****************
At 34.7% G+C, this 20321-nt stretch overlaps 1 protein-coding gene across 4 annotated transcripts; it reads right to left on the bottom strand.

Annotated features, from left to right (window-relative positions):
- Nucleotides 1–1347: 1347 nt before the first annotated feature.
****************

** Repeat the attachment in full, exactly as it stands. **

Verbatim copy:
At 34.7% G+C, this 20321-nt stretch overlaps 1 protein-coding gene across 4 annotated transcripts; it reads right to left on the bottom strand.

Annotated features, from left to right (window-relative positions):
- Nucleotides 1–1347: 1347 nt before the first annotated feature.